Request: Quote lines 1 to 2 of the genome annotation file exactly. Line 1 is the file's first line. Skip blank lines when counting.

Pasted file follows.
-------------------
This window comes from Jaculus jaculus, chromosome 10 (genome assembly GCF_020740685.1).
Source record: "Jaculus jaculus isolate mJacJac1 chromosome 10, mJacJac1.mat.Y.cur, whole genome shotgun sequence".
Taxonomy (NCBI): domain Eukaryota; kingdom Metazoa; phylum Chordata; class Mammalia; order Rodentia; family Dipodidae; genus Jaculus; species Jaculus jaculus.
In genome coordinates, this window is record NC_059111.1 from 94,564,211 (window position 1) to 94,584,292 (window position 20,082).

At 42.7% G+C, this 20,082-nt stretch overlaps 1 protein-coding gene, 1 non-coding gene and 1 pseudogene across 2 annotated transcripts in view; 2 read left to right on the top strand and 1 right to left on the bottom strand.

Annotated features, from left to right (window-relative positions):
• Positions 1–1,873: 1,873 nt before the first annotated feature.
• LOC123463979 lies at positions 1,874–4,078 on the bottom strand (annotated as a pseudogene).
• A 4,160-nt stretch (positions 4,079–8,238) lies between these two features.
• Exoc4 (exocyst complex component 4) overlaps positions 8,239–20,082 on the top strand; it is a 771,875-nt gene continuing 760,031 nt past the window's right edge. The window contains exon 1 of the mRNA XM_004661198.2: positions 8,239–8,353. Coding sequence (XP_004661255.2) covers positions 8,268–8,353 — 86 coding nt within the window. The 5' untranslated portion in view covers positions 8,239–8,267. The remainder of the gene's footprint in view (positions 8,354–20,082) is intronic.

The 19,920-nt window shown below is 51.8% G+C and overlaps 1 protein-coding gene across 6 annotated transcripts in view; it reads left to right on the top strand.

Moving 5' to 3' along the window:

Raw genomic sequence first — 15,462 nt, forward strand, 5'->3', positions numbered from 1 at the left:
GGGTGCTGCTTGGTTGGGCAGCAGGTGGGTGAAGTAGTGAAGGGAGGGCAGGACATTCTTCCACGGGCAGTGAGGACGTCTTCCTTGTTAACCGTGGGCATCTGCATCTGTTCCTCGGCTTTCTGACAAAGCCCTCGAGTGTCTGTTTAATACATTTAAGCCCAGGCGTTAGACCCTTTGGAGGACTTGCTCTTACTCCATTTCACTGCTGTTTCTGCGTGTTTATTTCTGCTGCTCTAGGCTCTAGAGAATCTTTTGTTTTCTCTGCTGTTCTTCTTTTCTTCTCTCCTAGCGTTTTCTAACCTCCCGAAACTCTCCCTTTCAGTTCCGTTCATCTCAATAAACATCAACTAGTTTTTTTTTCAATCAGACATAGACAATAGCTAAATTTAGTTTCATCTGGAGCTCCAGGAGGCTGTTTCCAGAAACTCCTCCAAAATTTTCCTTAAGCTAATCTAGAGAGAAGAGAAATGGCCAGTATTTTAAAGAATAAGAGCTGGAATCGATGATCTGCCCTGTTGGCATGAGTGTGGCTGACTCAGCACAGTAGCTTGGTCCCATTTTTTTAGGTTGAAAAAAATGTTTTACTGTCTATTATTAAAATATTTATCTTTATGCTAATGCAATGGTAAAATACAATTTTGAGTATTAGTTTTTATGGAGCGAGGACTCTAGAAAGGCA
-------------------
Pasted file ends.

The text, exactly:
This window comes from Jaculus jaculus, chromosome 10 (genome assembly GCF_020740685.1).
Source record: "Jaculus jaculus isolate mJacJac1 chromosome 10, mJacJac1.mat.Y.cur, whole genome shotgun sequence".